I bought this book thinking that it was one of those gifts that my son probably wouldn't like but that because it was a children's book I could get away with buying it indirectly for myself. Sort of a back-door self gift, at a time when I couldn't afford to buy myself something. Well, I was right about my liking it, but wrong about my son--he liked it too, and still does. We have read and re-read many of our favorite stories (I tend to get in reading grooves sometimes, like the period during which I couldn't read anything but stories from "Interpreter of Maladies").
If you have Paul Reps' famous "Zen Flesh, Zen Bones," you will recognize many of the stories in "Kindess" from there, but in a lushly expanded form. I am impressed by how Sarah Conover is able to expand a simple Buddhist tale without diluting it, and add detail without dragging it out. Everything seems necessary, even though I'm used to shorter versions of the same tales. This is the sign of good writing to me. Not all of the tales are long, though, so you can use it as a bedtime read regardless of the length of time you have available; there are stories you can read in 2 minutes, 5 minutes, 10 minutes--whatever your time frame. What's nice, too, about the book is that it grows with the child. A year ago, my son's favorite tales were the simpler ones (though all are complex in the Buddhist way) such as "Great Joy the Ox" about kindness and "The Dung Beetle" which warns of the dangers of hubris. Now his favorite is a more conceptual story, "The Monk's Heavy Load," which treats the idea of being weighed down by resentments and memories.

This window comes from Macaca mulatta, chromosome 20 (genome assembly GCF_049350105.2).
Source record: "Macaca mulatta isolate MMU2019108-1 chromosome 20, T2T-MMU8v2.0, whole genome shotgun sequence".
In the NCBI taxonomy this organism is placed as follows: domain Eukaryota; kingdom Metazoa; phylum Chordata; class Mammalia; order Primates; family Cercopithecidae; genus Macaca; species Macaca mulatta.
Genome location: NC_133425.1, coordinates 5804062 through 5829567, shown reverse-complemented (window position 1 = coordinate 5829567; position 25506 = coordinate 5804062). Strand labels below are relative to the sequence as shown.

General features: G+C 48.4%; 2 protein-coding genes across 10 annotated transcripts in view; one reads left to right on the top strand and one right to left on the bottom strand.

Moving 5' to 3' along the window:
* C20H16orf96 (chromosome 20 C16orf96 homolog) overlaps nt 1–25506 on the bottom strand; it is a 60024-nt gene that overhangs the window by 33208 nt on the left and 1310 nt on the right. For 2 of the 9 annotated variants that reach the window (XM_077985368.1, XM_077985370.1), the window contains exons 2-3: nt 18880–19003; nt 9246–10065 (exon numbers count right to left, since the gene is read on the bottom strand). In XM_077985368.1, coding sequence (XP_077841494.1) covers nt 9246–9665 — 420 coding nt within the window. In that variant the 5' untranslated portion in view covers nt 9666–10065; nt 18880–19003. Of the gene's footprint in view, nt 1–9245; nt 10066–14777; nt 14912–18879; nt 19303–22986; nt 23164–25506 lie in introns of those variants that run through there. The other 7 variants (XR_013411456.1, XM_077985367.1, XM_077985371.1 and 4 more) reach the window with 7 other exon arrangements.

Besides being delightful to read, the book is gorgeous to look at and hold. Only the cover illustration is multi-colored; those inside are sepia-toned, but this matters not a whit. Valerie Wahl's illustrations are carefully drawn to capture, (at most, one per story) precisely the key moment of each tale. An aphorism precedes each story also reflecting the theme of each tale. The pages are slick, heavy and a Zen pleasure to handle and turn, as long as the book lies flat on a table. The only negative point about the book's design is that its odd shape (a horizontal rather than vertical rectangle) and weight make it awkward for reading in bed. Hardcover children's picture books in this shape are easy to read, but this is a glossy paged book of 160+ pages which makes it both heavy and floppy (at least in the paperback edition I have). We've worked hard to keep ours in good shape, and we've succeeded, but it might be harder for families with lots of children (or less book obsessed parents).
I can't really imagine a person not liking this book, and if I could, I wouldn't want to meet him anyway. These tales drop lessons softly, the way fragrant blossoms fall from trees. They introduce children to Buddhism, which can't be a bad thing at any time, and can only help things these days. If you have no one for whom to buy this book, then do what I did and buy it for yourself and if, like me, you're worried that the child in your life may not like it, you very well might be proven wrong--much to your delight.